The Trump Administration, Once Again, Fails to Invest in the Critical Resources Needed to Boost Achievement of our Nation’s Students
Statement from Denise Forte, senior vice president for Partnerships and Engagement for The Education Trust on Trump administration’s FY21 Budget Proposal
WASHINGTON (February 10, 2019) – In yet another predictable move to deny students the opportunities to reach their highest academic potential, and educators the resources to get them there, the Trump administration proposes cutting more than $5.5 billion from the U.S. Department of Education’s budget, a nearly 8% reduction. Much of that funding decrease is done through block granting more than two dozen P-12 programs. Additionally, while the proposal appears to support lifting the Pell ban for students who are incarcerated, a closer examination reveals that this budget would do so in a highly exclusionary way that lacks bipartisan support.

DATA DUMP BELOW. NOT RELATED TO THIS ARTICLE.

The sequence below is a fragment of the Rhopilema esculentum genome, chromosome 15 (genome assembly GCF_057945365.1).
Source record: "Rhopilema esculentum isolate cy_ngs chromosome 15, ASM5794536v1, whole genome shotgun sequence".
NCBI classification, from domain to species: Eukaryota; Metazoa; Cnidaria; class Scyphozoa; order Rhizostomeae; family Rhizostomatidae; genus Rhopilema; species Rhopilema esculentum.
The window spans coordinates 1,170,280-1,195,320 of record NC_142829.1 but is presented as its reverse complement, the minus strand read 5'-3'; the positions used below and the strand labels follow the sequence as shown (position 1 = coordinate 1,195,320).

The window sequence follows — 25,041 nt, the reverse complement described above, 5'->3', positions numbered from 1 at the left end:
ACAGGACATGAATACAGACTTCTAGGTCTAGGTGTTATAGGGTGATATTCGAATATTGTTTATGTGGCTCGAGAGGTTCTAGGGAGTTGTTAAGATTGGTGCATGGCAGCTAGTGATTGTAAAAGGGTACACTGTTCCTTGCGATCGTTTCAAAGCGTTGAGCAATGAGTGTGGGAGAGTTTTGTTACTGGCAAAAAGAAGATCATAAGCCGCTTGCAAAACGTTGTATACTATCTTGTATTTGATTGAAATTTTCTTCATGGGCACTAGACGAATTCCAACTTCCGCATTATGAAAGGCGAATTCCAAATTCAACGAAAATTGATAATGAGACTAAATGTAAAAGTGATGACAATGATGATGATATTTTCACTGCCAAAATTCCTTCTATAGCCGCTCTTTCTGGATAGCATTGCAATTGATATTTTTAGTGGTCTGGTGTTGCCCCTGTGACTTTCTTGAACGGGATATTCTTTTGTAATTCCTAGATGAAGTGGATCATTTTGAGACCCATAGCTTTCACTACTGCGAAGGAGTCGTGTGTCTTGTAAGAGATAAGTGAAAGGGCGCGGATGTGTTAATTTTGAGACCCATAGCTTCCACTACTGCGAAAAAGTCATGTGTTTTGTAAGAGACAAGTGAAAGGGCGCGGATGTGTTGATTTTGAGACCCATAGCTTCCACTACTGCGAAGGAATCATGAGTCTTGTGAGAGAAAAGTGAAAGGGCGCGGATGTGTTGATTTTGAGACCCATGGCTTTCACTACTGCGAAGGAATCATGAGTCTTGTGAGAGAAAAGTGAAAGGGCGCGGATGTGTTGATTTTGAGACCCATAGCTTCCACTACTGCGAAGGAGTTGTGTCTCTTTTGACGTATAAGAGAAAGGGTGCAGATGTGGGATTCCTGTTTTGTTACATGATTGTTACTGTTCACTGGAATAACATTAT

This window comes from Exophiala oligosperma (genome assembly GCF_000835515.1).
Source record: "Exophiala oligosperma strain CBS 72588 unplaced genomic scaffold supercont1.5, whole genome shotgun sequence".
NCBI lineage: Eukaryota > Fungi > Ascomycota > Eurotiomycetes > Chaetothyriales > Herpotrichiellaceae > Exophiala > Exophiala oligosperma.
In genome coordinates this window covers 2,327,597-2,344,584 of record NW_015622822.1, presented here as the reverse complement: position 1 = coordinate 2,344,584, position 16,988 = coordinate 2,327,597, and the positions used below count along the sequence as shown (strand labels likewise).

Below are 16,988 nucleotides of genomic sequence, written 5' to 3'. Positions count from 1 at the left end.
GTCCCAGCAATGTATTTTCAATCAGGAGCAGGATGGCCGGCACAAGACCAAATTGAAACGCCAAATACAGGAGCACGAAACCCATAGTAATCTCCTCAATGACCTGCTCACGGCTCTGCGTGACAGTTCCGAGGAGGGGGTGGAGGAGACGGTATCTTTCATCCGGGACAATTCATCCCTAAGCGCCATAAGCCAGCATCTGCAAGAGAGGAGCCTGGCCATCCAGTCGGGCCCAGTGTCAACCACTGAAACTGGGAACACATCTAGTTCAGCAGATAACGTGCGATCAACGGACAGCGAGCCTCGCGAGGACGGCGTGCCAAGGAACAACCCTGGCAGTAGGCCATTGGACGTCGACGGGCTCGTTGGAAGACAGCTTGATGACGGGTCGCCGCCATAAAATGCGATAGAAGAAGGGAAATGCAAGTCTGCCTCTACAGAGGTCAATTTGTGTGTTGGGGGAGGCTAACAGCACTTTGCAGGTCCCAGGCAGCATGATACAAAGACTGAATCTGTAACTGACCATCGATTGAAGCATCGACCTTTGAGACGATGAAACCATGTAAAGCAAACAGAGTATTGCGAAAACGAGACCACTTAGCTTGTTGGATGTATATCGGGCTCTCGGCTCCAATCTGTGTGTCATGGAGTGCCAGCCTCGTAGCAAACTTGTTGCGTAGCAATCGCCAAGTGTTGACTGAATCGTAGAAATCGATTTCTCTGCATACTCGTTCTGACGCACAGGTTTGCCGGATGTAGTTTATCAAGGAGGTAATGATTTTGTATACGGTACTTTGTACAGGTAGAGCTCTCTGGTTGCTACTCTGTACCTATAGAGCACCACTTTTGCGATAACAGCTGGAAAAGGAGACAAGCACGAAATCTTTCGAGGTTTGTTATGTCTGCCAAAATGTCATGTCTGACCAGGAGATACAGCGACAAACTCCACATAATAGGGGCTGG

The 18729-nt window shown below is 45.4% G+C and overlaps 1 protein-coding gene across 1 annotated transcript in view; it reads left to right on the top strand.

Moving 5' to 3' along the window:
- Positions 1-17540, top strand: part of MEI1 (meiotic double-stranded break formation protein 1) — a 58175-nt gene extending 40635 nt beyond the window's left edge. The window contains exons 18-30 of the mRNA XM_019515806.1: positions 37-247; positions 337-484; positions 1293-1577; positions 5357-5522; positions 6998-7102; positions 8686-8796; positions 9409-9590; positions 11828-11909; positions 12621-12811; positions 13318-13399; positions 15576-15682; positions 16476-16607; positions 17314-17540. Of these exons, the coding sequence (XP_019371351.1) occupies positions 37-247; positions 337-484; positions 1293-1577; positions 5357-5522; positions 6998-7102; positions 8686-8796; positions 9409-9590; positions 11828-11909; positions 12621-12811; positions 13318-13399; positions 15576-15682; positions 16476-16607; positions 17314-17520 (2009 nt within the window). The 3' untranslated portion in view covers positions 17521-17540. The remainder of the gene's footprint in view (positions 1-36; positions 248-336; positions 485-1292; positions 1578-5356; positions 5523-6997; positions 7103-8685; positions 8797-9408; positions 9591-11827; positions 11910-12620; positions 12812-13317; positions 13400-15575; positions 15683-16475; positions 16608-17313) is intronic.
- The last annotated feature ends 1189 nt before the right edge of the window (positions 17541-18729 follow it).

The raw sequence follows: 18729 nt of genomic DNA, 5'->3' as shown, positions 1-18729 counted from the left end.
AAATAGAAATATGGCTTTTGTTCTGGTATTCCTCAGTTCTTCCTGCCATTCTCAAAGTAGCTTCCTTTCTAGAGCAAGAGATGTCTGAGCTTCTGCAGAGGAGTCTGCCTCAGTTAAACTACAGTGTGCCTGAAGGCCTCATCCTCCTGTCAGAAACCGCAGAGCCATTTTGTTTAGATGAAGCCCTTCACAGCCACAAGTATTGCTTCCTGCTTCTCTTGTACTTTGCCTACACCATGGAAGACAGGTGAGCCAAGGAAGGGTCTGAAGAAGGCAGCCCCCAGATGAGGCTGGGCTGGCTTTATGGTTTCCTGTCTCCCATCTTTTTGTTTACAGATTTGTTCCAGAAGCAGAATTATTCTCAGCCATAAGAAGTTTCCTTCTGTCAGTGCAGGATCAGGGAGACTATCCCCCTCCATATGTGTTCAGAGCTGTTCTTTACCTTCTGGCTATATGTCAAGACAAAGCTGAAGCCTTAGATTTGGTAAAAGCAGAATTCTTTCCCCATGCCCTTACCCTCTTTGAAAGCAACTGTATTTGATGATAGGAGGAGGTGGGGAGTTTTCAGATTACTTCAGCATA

This short-sighted plan comes at a time when college is increasingly unaffordable, and public-school students — especially Black and Latino students and students from low-income backgrounds — attend schools with insufficient and inequitable resources. To truly help America live up to its ideals, policymakers must give students more of what they need to succeed in school and in the increasingly competitive global economy, not less. This budget is bad public policy, plain and simple. Congress should advance a federal funding package for FY21 that rejects these extreme cuts and invests in students from low-income backgrounds and students of color. Congress also should send the president a bill to lift the ban on Pell Grants for all students who are incarcerated.”